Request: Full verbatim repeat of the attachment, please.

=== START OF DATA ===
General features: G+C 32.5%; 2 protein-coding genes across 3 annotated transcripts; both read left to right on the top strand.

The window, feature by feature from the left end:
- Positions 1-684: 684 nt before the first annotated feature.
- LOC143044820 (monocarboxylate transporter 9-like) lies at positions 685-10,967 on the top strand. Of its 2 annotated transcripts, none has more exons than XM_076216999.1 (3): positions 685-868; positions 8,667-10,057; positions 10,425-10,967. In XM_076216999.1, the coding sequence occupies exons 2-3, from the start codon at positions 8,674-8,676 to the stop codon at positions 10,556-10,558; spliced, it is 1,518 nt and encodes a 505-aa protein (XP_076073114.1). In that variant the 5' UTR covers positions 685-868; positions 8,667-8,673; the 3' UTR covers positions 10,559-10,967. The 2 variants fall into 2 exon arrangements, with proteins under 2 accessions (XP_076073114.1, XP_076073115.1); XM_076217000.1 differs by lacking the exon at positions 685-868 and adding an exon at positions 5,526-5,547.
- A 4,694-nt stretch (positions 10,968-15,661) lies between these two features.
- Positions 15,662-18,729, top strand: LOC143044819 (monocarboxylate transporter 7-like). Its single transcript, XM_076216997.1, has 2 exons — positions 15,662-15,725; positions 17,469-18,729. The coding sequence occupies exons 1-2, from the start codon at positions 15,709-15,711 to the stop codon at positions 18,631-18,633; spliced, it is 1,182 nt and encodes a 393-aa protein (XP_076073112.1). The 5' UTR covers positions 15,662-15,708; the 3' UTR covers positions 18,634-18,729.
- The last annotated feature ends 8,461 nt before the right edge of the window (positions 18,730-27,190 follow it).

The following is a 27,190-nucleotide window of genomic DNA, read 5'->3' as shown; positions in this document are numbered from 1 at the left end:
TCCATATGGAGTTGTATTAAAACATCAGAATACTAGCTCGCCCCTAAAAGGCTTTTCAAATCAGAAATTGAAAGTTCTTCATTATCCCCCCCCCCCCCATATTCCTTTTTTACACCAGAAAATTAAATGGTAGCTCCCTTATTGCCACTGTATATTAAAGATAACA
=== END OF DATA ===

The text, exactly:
General features: G+C 32.5%; 2 protein-coding genes across 3 annotated transcripts; both read left to right on the top strand.

The window, feature by feature from the left end:
- Positions 1-684: 684 nt before the first annotated feature.
- LOC143044820 (monocarboxylate transporter 9-like) lies at positions 685-10,967 on the top strand. Of its 2 annotated transcripts, none has more exons than XM_076216999.1 (3): positions 685-868; positions 8,667-10,057; positions 10,425-10,967. In XM_076216999.1, the coding sequence occupies exons 2-3, from the start codon at positions 8,674-8,676 to the stop codon at positions 10,556-10,558; spliced, it is 1,518 nt and encodes a 505-aa protein (XP_076073114.1). In that variant the 5' UTR covers positions 685-868; positions 8,667-8,673; the 3' UTR covers positions 10,559-10,967. The 2 variants fall into 2 exon arrangements, with proteins under 2 accessions (XP_076073114.1, XP_076073115.1); XM_076217000.1 differs by lacking the exon at positions 685-868 and adding an exon at positions 5,526-5,547.
- A 4,694-nt stretch (positions 10,968-15,661) lies between these two features.
- Positions 15,662-18,729, top strand: LOC143044819 (monocarboxylate transporter 7-like). Its single transcript, XM_076216997.1, has 2 exons — positions 15,662-15,725; positions 17,469-18,729. The coding sequence occupies exons 1-2, from the start codon at positions 15,709-15,711 to the stop codon at positions 18,631-18,633; spliced, it is 1,182 nt and encodes a 393-aa protein (XP_076073112.1). The 5' UTR covers positions 15,662-15,708; the 3' UTR covers positions 18,634-18,729.
- The last annotated feature ends 8,461 nt before the right edge of the window (positions 18,730-27,190 follow it).

The following is a 27,190-nucleotide window of genomic DNA, read 5'->3' as shown; positions in this document are numbered from 1 at the left end:
TCCATATGGAGTTGTATTAAAACATCAGAATACTAGCTCGCCCCTAAAAGGCTTTTCAAATCAGAAATTGAAAGTTCTTCATTATCCCCCCCCCCCCCATATTCCTTTTTTACACCAGAAAATTAAATGGTAGCTCCCTTATTGCCACTGTATATTAAAGATAACA